Your devices are talking about you
You already know that your web browser is tracking your activity. You are probably also aware of ‘The Internet of Things‘ – the increasing prevalence of devices that are connected to the Internet – and you recognize that any such device can also track your activities. Bruce Schneier reveals the next step in this evolution: enabling devices to share information about you. Of course, since the goal of all this surveillance is merely better-targeted advertising, most people are unlikely to care. Still, if privacy and control are important to you, this will not be welcome news.
Brian Krebs reminded us that ransomware can affect files in your cloud storage space as well as on your physical computer and network-connected devices.
A summary of software vulnerabilities over at VentureBeat shows Mac OS X topping the list for 2015. Microsoft’s security efforts seem to be paying off, as the highest-ranked version of Windows on the 2015 list is Windows 8.1 at number 10, and fewer than half the vulnerabilities as OS X.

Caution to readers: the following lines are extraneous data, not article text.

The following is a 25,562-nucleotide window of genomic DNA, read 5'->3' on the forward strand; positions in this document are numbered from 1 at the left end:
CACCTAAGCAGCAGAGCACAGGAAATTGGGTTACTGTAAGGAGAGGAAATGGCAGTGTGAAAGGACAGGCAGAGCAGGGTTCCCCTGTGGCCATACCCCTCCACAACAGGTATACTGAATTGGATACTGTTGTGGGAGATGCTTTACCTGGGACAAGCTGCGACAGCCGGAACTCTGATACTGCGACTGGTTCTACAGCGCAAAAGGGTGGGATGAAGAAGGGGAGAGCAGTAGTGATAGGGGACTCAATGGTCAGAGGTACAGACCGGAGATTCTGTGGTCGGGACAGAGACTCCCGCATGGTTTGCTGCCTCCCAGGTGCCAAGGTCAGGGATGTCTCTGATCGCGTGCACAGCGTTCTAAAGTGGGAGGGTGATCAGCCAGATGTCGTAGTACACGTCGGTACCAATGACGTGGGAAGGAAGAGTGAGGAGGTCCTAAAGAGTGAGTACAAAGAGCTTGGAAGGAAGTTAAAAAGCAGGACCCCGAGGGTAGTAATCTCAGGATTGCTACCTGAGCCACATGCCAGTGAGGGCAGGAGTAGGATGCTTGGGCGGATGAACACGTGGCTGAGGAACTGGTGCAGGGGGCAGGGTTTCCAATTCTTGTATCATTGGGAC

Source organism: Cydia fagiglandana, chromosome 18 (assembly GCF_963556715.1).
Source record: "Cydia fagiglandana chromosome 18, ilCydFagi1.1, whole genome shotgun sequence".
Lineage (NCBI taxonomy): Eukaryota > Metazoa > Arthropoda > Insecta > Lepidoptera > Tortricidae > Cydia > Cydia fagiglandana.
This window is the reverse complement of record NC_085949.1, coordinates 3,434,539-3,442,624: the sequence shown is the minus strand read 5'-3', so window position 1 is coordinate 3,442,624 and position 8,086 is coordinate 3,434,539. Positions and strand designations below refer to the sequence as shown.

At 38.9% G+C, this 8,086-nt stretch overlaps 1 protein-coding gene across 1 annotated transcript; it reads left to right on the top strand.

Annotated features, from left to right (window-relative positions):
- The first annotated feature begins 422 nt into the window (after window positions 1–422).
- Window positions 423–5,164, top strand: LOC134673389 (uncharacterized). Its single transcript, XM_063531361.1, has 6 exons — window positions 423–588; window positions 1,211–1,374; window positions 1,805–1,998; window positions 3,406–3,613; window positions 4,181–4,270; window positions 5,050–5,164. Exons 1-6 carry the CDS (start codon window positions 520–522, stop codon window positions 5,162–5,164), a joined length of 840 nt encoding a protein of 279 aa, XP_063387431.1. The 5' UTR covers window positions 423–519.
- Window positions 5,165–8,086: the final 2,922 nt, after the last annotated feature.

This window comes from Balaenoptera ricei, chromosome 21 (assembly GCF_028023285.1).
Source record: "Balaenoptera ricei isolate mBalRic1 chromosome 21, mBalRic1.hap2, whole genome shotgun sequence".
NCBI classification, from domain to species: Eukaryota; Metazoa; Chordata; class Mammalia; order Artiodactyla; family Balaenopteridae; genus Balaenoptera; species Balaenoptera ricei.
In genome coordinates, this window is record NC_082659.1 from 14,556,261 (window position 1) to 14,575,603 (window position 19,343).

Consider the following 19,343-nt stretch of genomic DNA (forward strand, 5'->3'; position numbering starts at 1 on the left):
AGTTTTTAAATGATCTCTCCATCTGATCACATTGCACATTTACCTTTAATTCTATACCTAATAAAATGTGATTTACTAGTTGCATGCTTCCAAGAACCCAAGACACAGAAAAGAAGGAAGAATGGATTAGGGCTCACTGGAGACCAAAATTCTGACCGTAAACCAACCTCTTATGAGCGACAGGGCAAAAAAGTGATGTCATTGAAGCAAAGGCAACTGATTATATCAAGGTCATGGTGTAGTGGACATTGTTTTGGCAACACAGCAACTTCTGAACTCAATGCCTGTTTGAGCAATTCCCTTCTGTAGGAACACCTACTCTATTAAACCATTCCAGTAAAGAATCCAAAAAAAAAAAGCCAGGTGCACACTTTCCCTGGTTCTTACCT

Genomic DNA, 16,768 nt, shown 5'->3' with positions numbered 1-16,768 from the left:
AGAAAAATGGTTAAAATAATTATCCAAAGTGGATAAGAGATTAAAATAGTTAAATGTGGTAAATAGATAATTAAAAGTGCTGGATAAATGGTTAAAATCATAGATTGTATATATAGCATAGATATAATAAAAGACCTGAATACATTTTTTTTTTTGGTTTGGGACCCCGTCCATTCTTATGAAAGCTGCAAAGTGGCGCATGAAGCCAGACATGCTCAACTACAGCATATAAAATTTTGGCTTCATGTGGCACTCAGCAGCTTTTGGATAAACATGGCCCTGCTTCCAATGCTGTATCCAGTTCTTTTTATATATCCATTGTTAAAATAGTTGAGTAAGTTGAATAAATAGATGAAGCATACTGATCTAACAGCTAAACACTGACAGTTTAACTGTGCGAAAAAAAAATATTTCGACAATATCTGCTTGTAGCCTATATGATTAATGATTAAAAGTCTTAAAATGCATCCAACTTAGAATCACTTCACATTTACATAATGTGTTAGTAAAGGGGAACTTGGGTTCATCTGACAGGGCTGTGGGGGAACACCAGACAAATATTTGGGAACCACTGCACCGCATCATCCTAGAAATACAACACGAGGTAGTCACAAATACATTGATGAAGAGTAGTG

Serious vulnerabilities were discovered in OpenSSH (a very commonly-used secure terminal client), OpenSSL (the ubiquitous security library), and Trend Micro antivirus software.
Vulnerabilities in the Linux kernel (affecting Android phones and Linux PCs) remain unpatched on many affected devices.
Google produced more patches for vulnerabilities affecting Android devices, but as always, the patches are finding their way to devices very slowly.
The very weak hashing functions MD5 and SHA1 are still being used in HTTPS encryption in some contexts.
It’s official: your smart TV can become infected with malware.
Network devices made by Juniper and Fortinet were found to contain serious vulnerabilities, including an NSA-developed back-door function and a hard-coded back-door password (more).
The free-to-use deep search tool Shodan made the news when researchers showed that it can be used to find household cameras, including baby-cams. Note that the problem here is not Shodan, which is just a useful search tool. The problem is the failure to properly secure Internet-connected devices.
There were more serious corporate security breaches in January, at Time Warner and Linode. As usual in these cases, the login credentials of subscribers were obtained by the attackers.
Amazon’s security practices were (unwillingly) tested by a customer, and found seriously deficient.
More malicious apps were found in the Google Play store. Google removed those apps, but not until they were downloaded millions of times by unsuspecting Android device users.
LG fixed a critical security hole affecting as many as ten million of its mobile devices.